SHOT Show 2023 is just around the corner and companies are unveiling their newest products. Adam Barker of ABNV sent in his latest night vision housing. This is a first for ABNV, they have made an articulating binocular housing. It is dubbed the Articulating Ruggedized Night Vision Goggle (ARNVG). Let’s take a look at their entry into the articulating bino market.
ABNV @ TFB:
- Friday Night Lights: ABNV RPNVG – Ruggedized Panning Night Vision Goggle
- Friday Night Lights: Dual Tube Spotlight – ABNV MOD-3
- Friday Night Lights: RPNVG Mono Adapter – Make Each Pod An NVG Monocular
ARNVG – An Articulating RNVG
ABNV is known for their flagship housing, the RNVG. It is an aluminum fixed binocular housing that replaced the Adams Industries Sentinel as the number one choice in the commercial market for a rugged binocular housing. They have expanded their portfolio last year with the RPNVG, the Rugged Pano NVG. But for all the years ABNV has been making ruggedized housings he has not made articulating ones until now.
For those who do not know the difference between a fixed bino and articulating bino, the monocular pods of a fixed bino can translate left and right on a fixed bridge. This is to adjust for your pupillary distance. Articulating binos are like gull wing doors. The monocular pods are attached via a hinge and swing up and down rotating around the hinge point. This adjusts pupillary distance faster and easier. Just move the pod in front of your eye and push it left or right to adjust. If you want to store articulating binos, you can swing the pods up and out. Of course, you can also flip the mount so the entire goggle flips up against your helmet. One added benefit to storing your night vision goggles up with articulation is that the center of gravity shifts closer to the helmet and relieves the pressure commonly felt on your forehead with fixed binos.
Take a look at the housing. It is skeletonized to help save weight and add rigidity.
At the front of the ARNVG bridge, there is a lot going on. Let us start at the top of the ARNVG. You can see a black shiny circle. That is the onboard IR Illuminator. Below that are two square buttons. The top one is protected with two protrusions while the one below is not. The top button is to activate the IR illuminator. Press it constant on. Press it again to turn the IR illuminator off. The bottom button is for powering the goggle on or off. On either side are two slotted cylinders at the hinge points. You can adjust the tension of the hinge to fine-tune the friction of the articulating pods. A simple quarter fits in that slot. If you adjust these, make sure you use tiny minute adjustments. A little goes a long way.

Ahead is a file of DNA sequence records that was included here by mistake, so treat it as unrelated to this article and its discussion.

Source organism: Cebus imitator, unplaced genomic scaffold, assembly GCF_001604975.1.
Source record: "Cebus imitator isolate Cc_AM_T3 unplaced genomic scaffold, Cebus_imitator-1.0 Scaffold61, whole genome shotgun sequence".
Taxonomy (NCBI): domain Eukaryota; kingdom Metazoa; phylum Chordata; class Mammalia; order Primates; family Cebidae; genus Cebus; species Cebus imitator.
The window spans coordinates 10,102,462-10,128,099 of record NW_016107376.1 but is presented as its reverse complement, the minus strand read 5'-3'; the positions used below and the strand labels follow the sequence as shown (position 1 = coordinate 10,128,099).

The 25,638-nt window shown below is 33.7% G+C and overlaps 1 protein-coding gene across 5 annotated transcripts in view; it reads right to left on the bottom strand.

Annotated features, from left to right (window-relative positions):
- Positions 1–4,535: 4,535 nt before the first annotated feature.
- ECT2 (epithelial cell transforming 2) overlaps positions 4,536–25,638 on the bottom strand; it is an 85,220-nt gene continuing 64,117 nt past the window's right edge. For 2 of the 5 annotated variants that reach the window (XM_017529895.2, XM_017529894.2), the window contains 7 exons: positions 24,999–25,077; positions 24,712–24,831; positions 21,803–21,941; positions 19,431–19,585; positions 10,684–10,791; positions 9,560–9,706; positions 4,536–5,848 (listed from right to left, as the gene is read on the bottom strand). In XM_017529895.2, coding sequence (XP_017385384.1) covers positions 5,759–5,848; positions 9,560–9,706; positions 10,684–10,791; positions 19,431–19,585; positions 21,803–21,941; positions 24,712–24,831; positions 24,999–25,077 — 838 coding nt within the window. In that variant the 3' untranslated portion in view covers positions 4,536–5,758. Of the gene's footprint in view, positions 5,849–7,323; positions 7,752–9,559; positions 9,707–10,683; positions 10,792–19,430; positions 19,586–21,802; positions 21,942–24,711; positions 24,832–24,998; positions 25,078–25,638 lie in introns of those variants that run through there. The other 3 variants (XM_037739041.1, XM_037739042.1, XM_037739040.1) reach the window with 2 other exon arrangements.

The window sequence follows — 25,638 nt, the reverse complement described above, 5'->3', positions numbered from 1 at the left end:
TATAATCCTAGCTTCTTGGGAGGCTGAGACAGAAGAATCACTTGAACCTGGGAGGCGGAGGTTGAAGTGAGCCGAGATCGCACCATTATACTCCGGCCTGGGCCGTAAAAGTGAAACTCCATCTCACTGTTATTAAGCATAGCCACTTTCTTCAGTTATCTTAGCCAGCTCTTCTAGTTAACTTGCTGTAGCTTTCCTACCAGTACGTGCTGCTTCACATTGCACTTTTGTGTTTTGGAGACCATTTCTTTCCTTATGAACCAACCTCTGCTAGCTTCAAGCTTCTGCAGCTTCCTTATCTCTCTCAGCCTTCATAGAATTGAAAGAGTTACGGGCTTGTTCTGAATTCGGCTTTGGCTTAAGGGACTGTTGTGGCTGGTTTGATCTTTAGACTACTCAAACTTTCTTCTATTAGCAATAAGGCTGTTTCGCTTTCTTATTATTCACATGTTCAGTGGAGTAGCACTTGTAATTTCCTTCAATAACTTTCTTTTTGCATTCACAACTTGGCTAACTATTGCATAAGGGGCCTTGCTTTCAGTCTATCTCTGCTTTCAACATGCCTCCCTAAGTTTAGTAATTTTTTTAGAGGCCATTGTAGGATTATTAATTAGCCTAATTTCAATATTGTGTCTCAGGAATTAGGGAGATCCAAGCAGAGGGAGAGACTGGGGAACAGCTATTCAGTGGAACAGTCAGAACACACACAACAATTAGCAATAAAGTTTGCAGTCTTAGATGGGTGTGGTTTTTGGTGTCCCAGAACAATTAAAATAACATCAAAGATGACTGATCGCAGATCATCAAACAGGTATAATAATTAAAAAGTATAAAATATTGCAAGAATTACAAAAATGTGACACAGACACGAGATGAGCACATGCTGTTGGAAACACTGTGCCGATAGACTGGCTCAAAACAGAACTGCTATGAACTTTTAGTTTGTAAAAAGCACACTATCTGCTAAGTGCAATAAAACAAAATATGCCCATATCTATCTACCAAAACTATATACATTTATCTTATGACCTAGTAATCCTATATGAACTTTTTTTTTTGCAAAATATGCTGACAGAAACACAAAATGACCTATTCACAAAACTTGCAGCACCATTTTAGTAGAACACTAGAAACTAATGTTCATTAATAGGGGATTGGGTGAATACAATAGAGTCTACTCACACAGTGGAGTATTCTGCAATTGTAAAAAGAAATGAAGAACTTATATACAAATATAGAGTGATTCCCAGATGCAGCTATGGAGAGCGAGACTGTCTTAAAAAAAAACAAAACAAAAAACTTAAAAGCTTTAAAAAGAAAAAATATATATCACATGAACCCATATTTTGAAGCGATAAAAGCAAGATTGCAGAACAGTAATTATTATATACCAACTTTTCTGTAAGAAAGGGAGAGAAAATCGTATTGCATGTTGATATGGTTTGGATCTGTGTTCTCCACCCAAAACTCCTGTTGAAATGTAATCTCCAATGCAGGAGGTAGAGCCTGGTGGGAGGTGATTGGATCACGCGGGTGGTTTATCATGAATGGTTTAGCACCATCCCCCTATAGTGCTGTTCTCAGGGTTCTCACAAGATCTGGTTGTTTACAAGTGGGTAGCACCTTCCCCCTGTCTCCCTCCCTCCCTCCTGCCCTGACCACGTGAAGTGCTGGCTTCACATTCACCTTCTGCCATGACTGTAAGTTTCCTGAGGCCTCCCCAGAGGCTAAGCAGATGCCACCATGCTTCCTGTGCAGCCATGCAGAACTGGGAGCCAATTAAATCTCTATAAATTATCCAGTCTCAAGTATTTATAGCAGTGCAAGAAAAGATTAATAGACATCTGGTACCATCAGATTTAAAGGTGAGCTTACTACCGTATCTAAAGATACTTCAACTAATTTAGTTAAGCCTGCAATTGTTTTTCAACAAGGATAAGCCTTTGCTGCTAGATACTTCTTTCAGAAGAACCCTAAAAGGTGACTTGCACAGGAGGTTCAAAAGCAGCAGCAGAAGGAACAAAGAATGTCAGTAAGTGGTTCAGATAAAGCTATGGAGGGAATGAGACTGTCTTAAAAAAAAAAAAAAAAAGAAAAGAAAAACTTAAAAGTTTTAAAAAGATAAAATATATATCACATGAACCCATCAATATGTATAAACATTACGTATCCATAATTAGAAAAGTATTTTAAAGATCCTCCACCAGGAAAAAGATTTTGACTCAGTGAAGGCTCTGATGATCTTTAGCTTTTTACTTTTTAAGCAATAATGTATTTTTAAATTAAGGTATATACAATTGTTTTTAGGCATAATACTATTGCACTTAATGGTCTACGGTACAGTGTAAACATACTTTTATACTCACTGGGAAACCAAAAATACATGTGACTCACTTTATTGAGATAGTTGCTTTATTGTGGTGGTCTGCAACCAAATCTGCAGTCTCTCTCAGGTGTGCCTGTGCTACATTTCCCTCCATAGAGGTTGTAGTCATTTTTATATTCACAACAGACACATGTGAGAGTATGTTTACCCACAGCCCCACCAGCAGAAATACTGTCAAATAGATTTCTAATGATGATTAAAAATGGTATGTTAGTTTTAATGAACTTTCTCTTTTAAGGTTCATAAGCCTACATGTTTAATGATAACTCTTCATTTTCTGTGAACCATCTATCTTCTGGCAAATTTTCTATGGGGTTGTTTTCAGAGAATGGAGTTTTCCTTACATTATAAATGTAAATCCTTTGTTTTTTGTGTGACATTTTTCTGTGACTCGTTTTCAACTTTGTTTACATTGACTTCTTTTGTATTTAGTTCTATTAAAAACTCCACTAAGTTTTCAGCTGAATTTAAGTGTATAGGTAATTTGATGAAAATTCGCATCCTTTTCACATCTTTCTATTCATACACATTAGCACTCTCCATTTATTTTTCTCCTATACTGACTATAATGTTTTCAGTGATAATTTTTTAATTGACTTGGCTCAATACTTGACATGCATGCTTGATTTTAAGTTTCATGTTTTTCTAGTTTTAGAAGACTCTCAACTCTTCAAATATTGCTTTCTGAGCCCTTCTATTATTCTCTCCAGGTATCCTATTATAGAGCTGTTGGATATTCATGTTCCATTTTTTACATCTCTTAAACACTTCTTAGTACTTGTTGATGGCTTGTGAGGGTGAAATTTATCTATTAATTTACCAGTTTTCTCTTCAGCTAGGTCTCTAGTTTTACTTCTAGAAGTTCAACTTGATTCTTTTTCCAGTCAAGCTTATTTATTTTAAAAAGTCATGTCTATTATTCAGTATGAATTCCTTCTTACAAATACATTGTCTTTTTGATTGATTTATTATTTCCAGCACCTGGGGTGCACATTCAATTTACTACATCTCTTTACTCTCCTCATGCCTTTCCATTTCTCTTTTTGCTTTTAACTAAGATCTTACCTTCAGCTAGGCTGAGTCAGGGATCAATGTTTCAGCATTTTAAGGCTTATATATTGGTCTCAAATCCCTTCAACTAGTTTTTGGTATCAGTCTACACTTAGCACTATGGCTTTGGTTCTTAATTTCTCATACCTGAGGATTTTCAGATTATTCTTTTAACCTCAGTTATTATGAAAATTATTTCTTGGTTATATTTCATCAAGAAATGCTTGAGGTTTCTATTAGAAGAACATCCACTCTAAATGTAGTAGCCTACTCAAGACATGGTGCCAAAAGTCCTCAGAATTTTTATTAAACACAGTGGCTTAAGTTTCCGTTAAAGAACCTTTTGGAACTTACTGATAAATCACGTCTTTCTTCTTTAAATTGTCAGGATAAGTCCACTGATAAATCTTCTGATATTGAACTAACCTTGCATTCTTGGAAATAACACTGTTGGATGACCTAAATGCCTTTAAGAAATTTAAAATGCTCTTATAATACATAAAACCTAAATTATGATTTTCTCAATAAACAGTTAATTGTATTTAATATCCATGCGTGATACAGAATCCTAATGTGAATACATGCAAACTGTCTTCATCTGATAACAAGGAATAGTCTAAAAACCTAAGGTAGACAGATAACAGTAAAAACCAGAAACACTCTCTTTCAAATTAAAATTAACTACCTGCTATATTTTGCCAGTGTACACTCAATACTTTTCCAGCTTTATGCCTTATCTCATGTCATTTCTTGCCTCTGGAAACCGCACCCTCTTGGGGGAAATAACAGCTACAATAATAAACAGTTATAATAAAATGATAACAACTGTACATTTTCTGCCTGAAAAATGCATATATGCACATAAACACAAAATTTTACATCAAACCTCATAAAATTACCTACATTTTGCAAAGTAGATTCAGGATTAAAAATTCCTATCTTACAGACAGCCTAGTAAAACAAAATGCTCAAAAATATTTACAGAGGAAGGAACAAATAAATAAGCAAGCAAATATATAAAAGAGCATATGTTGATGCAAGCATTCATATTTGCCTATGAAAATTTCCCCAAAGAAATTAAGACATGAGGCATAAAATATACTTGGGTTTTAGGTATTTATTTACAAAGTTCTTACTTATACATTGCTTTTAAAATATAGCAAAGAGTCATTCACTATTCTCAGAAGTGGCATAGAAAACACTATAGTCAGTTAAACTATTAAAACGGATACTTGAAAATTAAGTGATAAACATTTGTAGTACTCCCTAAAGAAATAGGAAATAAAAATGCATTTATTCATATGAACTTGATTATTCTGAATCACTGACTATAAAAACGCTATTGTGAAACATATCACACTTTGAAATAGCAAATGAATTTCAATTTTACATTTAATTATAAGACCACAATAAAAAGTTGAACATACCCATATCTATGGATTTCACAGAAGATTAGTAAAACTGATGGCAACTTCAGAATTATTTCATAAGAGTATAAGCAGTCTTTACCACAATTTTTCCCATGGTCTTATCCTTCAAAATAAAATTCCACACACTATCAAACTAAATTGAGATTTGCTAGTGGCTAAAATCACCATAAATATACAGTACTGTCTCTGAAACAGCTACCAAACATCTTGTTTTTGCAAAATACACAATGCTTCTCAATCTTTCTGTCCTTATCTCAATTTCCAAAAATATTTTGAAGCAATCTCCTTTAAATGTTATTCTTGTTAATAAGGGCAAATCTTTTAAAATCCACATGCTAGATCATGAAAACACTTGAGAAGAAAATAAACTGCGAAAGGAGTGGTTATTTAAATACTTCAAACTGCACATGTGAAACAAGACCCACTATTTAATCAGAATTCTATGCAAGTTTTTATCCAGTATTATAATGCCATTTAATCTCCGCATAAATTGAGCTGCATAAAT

Underneath the ARNVG, you can see the hinges have magnets in them. This is for shutting off power to the pods when you articulate them up and out. ABNV went with a laser-cut Cordura retaining strap for the battery cap and it is oriented to the side.
Just like their RNVG and RPNVG housings, the ARNVG has a LEMO port for using remote battery packs. The ARNVG has the LEMO in a unique orientation. On their fixed bridges it sticks out the side of the bridge. But the ARNVG has it tucked behind the bridge. This allows 90º or straight plug LEMO cables to plug in and not get caught on anything as well as playing well with an NVG mount like the Wilcox G24.
Just like the RNVG, the ARNVG has bungee hook attachment points on the pods.
ABNV has decided to stick with the improvement it made on their RPNVG and used the D-Collar objective lock rings on the ARNVG. This allows you to skip the close-focus stop ring on the objective lens. The D-Collar ring is both an infinite focus stop and a close focus stop. You can also change objective lenses without needing to remove the eyepieces or tubes.
The ARNVG, like the RNVG, is milled out of aluminum. But to my surprise, it is not that heavy. In fact, it is rather lightweight compared to other housing designs.
I assembled the ARNVG using RPO 2.0 objectives and RPO 3.0 eyepieces I bought from Kosher Surplus. I installed L3 unfilmed white phosphor tubes in it.
To my surprise, a fully built ARNVG, with the components I used to complete it, only weighs 15.9 ounces!
Finally Thoughts On The ARNVG
The ARNVG is quite an achievement and I have to commend ABNV for making a great housing. This is the first time they have made an articulated housing as far as I know. They have made monocular housings and fixed binocular housings that are industry standards and widely popular. They have knocked this out of the park and think NV users will be pleased with this housing. It is milled aluminum so it is much stronger than polymer injection molded housings. Articulated binos tend to break at the hinge. We see it often with the PVS-31A design. The 1431 suffers from the same issues, but it is easier and cheaper to repair the 1431 than the PVS-31A. With the ARNVG, I do not see the hinge breaking from a simple fall.
The only thing the ARNVG is lacking is the interpupillary distance (IPD) stops. However, I have found these to be creature comfort but not necessary. My favorite housing, the DTNVG, does not have IPD stops. Other goggles like the PVS-31A have them but the screws have a tendency to shift position. With the ARNVG, you just push the pod into position. If it gets misaligned, just push it back where it belongs. Having stops would be nice but not necessary.
The ARNVG housing has an MSRP of $2,299. It is a little bit more expensive than some articulating housings but it is cheaper than the DTNVS which retails for over $3,000 and that is injection molded glass-filled nylon. Currently, the ARNVG is available through Night Vision Inc. and Steele Industries. Check out their websites for more information. And for those of you who want manual gain, ABNV just came out with their RNVG-VG, a variable gain RNVG.